The highly anticipated return to competition this week of the Buena Regional High School wrestling team following a controversy involving team member Andrew Johnson’s dreadlocks has been delayed, officials said Wednesday.
The Atlantic County school was scheduled to compete Thursday at St. Joseph’s High School in Hammonton in its first dual wrestling match since a Dec. 19 video of Johnson getting his locks cut minutes before his bout went viral and sparked a fierce debate and outrage by public figures.
St. Joseph’s postponed the match over “mat issues,” Anne Marie Mercado, the school’s athletic director, said Wednesday. The match will be rescheduled for a date to be determined, she added.
The Buena Chiefs are next scheduled to face another Cape Atlantic National League Conference rival, Absegami High School in Galloway Township, next Wednesday at 6 p.m.
It is unclear when Johnson, 16, a junior who has been wrestling since he was 5, will compete again. His attorney has said that Johnson, who wrestles in the 120-pound class, wants to wrestle again. Johnson and his brother Nate, a team member, skipped a holiday tournament last week.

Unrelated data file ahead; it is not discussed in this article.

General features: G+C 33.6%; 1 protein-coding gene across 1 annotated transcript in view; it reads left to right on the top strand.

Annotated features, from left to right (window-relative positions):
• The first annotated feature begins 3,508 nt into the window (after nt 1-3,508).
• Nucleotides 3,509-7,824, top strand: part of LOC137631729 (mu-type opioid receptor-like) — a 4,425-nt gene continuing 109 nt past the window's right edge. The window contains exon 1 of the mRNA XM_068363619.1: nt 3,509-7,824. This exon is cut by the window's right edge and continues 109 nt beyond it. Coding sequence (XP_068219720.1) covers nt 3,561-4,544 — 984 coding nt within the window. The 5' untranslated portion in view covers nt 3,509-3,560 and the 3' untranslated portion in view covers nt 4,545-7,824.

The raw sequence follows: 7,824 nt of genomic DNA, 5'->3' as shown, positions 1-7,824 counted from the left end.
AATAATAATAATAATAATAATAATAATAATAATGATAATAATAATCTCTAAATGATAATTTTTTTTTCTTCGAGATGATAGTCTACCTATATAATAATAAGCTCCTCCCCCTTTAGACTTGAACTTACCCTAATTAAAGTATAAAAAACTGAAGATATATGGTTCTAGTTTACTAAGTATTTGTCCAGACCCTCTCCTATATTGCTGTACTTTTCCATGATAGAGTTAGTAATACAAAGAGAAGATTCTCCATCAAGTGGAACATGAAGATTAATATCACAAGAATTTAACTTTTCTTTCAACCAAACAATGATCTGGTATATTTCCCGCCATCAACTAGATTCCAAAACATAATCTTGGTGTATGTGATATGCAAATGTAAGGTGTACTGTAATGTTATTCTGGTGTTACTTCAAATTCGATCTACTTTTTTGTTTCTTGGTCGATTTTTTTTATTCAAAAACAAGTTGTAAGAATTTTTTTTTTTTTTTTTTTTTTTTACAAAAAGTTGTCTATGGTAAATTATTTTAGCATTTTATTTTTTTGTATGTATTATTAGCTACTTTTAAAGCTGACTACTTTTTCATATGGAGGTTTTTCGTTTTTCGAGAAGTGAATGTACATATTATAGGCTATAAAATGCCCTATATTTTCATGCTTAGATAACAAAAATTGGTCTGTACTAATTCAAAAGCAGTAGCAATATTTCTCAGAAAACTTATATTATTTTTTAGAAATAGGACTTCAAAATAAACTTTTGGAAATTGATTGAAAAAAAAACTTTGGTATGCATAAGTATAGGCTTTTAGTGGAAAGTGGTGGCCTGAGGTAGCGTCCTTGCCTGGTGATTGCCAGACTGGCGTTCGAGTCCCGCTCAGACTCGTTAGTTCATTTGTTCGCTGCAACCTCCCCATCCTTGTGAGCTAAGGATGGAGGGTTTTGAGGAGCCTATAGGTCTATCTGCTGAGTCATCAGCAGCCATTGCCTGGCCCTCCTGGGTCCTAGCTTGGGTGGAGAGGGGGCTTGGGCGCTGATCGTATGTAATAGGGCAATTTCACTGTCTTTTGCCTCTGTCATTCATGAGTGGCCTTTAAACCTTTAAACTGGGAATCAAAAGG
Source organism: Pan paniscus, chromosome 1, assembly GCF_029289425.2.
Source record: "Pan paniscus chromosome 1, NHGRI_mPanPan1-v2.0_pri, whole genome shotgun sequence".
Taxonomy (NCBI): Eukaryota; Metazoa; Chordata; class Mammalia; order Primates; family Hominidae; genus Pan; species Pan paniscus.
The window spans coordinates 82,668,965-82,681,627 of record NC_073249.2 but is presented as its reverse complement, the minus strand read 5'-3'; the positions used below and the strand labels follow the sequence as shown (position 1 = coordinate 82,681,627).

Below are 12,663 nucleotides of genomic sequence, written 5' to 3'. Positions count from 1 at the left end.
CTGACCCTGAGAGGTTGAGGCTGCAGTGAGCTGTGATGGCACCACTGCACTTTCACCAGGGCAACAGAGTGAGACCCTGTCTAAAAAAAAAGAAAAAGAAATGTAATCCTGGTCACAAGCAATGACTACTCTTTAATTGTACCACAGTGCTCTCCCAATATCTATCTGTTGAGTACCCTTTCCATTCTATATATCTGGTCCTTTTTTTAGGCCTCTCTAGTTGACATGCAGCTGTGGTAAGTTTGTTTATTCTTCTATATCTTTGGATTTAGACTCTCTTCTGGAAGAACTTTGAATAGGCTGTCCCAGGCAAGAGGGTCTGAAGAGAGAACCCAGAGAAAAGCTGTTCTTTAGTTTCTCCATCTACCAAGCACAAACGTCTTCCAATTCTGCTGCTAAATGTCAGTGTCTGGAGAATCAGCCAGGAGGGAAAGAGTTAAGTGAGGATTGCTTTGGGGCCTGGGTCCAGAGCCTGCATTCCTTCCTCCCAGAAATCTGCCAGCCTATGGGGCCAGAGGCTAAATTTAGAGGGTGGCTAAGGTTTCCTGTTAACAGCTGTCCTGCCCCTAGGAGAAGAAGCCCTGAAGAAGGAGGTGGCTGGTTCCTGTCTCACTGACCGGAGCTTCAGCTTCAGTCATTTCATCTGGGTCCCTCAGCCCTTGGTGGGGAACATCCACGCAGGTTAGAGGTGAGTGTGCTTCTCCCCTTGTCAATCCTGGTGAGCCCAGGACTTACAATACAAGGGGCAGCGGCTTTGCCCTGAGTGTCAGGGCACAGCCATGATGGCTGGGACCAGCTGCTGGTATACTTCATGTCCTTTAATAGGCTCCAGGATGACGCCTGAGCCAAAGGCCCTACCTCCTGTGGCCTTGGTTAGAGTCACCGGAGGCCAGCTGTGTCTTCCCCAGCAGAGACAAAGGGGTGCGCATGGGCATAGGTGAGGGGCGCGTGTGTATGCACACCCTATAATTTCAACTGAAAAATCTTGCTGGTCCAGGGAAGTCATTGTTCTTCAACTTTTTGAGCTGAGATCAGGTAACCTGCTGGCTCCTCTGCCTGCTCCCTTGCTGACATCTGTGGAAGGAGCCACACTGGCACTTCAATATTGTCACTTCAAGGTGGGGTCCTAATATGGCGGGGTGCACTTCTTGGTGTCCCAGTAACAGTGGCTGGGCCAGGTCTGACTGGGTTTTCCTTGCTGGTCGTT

Johnson decided to have his hair cut to avoid forfeiting his bout during a match against Oakcrest High School. Referee Alan Maloney, who was officiating the match, told Johnson that he could not compete with a hair covering for his dark brown locks.
With 90 seconds to make a decision, an anguished-looking Johnson stood on the mat on the gym floor as Buena’s athletic trainer cut several inches of his hair. He went on to win his match, and Buena defeated Oakcrest, 41-24.
The haircutting drew allegations of racism and prompted an investigation by the state Division on Civil Rights. Maloney is white; Johnson is biracial.
Maloney was involved in a controversy in 2016 when he allegedly used a racial slur during a social gathering with referees. He was slammed to the ground by a black referee.
Maloney, 62, of Berlin Borough, has been sidelined pending the outcome of the investigation. Buena school Superintendent David Cappuccio said last week that he would not allow his school’s athletes to participate in any matches officiated by Maloney.
Dominic Speziali, a Philadelphia attorney who represents Johnson and his family, blames the dispute on Maloney’s tardiness. He said the veteran referee missed the weigh-in when officials typically inspect the wrestlers’ hair, nails, and any special equipment.
Maloney initially did not raise any concerns about the length of Johnson’s hair or say that he needed to wear a hair covering during the inspection, the lawyer said. Johnson was only told by Maloney to shave the stubble on his chin, he said.
Johnson did not have a headgear with a hair covering because his hair length did not require it, Speziali said. A covering that attaches to the wrestler’s headgear must be worn if the hair extends past the earlobe, eyebrows, or neck, wrestling rules say.